Serving in Iraq is like being a cowboy on a cattle drive, says Lt. Gen. David H. Petraeus, former head of the Multinational Security Transition Command in Iraq. Momentum is building, but it's hard keeping everything going in the right direction. ...
"The metaphor for this effort is the cattle drive," [Petraeus said]... "We're in a sense trying to build the herd, strengthen the trail bosses, repel the attacks of the bad guys out on the flank of the herd. ...
Someone found this Frederick Remington print called 'The Stampede,' which is a wonderful depiction of this cowboy who is riding flat-out to turn the herd, and there's a lightning bolt in the sky and it's raining sideways. And his brim is back.
So we actually called it the Mesopotamian Stampede. We made little prints of it. We would give it to departing officers, with an inscription of their name, and 'one of the great outriders of the Mesopotamian Stampede.' "
Here it is again, more triumphant post-surge, as told by National Review's Rich Lowry on March 10, 2008:
A year ago, there were worries that the Iraqi army would be wholly taken over by sectarian Shiite actors. That threat seems to have passed, and the army expands apace, as does the police force. The army will add another 40 battalions this year alone. As the military steadily gets bigger and more proficient -- a part of the rumbling, uneven progress in Iraq that General Petraeus calls the "Mesopotamian stampede" -- it gives the Iraqi state a firmer foundation and the Iraqi government more confidence.
Patraeus explained the flexibility of the metaphor in Iraq to Tom Ricks in his 2009 book, The Gamble.
"A stampede is not always orderly. In that particular painting the ground is rugged, the wind is howling, it's raining cats and dogs, there's lightning -- and you can use the lightning as a metaphor, it could be an IED, it could be a tasker for higher headquarters, it could be some sort of political challenge in Iraq, who knows what it might be.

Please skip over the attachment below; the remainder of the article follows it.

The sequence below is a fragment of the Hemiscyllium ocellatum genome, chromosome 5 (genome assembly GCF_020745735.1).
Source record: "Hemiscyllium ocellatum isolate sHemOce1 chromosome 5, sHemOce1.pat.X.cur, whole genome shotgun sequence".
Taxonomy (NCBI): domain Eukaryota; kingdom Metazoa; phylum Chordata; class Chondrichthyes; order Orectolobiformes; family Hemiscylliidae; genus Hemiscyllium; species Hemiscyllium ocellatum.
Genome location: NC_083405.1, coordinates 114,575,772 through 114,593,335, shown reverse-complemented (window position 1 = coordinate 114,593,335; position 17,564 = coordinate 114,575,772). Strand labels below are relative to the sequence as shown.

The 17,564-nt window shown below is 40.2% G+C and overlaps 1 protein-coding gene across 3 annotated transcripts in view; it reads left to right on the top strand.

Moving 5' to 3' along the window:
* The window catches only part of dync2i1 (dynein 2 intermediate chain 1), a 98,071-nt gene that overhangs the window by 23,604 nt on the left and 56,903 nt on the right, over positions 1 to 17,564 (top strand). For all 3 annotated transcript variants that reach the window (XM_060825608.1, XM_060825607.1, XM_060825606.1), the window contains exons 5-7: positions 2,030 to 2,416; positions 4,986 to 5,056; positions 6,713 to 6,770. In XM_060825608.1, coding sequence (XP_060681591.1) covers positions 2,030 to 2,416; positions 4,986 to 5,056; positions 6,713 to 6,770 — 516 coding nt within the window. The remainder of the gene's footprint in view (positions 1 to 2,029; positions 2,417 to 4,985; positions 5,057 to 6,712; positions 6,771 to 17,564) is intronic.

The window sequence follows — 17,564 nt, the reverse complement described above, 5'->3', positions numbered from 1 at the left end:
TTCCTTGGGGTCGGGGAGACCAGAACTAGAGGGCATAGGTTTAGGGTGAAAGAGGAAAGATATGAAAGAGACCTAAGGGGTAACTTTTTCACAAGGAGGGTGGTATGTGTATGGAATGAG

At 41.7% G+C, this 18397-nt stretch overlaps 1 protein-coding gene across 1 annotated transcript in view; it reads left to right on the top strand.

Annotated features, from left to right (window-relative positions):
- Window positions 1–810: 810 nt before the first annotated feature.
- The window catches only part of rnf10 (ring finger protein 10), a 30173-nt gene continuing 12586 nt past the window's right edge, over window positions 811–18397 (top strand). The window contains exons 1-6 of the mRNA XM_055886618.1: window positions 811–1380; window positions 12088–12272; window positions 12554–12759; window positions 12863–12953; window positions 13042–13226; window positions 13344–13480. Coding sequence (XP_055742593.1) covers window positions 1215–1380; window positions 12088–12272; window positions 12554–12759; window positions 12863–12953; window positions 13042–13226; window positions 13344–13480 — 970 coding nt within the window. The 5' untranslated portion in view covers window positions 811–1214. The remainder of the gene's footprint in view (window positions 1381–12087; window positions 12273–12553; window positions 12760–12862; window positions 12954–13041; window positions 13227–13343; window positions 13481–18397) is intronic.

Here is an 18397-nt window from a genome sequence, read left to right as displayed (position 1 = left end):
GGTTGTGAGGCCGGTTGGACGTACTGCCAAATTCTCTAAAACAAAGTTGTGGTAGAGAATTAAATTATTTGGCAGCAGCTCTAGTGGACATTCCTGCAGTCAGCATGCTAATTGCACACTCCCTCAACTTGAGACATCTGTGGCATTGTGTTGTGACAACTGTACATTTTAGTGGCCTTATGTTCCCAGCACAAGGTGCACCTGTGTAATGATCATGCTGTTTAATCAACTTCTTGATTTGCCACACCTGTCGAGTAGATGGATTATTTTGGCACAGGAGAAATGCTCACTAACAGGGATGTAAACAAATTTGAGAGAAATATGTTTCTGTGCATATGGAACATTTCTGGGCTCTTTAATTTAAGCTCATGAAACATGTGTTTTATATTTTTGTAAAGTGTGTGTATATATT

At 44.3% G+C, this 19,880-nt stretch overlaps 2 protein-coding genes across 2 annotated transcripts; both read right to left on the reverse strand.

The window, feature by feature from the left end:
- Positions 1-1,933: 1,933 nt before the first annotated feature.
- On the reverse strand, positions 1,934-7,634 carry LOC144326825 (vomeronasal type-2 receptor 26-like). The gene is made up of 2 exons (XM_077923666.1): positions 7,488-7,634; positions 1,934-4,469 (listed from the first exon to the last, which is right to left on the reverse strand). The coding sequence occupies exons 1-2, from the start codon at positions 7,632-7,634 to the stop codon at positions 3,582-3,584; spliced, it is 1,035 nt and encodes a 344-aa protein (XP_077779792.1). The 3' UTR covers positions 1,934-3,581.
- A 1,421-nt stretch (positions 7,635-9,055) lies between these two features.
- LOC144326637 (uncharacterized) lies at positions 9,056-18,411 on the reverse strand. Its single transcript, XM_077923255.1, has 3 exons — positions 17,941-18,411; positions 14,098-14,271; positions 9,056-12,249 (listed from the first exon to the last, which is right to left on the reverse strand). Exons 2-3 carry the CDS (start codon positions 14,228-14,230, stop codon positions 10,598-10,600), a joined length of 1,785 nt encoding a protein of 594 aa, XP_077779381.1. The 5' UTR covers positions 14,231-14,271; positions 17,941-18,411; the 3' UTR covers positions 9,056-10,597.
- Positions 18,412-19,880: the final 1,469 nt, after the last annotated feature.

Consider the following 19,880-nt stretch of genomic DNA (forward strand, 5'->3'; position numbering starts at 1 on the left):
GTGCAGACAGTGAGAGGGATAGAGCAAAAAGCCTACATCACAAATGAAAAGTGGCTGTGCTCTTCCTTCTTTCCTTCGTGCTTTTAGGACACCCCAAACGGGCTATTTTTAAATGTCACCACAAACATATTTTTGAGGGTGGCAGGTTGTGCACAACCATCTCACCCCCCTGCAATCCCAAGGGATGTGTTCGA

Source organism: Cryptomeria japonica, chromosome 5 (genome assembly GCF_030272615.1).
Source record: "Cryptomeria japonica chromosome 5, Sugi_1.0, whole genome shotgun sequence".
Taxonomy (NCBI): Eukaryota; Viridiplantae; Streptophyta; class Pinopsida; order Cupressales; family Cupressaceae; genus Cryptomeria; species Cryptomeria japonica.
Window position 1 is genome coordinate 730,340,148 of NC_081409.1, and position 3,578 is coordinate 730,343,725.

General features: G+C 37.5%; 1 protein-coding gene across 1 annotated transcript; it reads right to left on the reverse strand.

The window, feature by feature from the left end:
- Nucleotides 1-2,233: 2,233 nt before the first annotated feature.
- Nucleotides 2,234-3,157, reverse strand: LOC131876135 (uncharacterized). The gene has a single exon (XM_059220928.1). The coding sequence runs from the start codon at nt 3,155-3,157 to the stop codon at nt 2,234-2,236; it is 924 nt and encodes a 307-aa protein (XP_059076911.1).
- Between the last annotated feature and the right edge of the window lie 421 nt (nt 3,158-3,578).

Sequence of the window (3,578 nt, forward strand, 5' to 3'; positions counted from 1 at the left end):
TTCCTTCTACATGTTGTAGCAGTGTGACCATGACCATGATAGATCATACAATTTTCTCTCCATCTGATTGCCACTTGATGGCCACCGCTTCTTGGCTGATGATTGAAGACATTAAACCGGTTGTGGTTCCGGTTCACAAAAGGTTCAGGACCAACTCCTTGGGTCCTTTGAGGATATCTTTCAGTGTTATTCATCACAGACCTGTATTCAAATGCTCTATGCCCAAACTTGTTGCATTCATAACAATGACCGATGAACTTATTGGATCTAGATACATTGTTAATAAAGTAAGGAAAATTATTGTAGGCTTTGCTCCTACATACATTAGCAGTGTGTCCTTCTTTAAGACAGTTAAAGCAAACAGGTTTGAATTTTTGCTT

We're just trying to get the cattle to Cheyenne."
The Sunday Times's Allan Mallinson liked the metaphor so much he used it to open his review of Ricks' book.
Petraeus told Danger Room's Spencer Ackerman when he blogged at Fire Dog Lake about another stampede-themed painting, one he considered the Afghanistan version, in 2010. He told ABC News that the same version could work for both wars in 2010:
"We now call it the Kabul Stampede. It was also the Baghdad Stampede in different incarnations. You can see the rocky terrain, and the rain, and the storm, and the lightning bolt, of course he's riding flat out for glory... the brim of his hat is back and soaked...
It gives a sense, though, of what it is we're participating in. And it also gives license to great inscriptions."
And here's the painting again, as explained by the National Journal's Yochi Dreazen October 28, 2010:
When Gen. David Petraeus took command of the U.S.-led war effort here over the summer, the only memento he brought along from his four years in Iraq was a large painting that he has nicknamed "Kabul stampede." The 1908 work by Frederic Remington depicts a cowboy on horseback trying to corral an unruly herd of cattle as rain pelts down and a lightning bolt tears the sky. To Petraeus, the painting has a message that applies to Afghanistan as much as it did to Iraq. "It's about being comfortable with a degree of chaos," he said in an interview. "And the whole point is that I am comfortable with that kind of situation. What you want to do is constantly push the envelope in every respect."
Patraeus did not, however, use "The Stampede" as a metaphor when testifying before Congress on September 12, 2007 about three actual stampedes in Iraq, one of which took the lives of almost 1,000 Shia pilgrims after rumors of a suicide bomber sparked panic.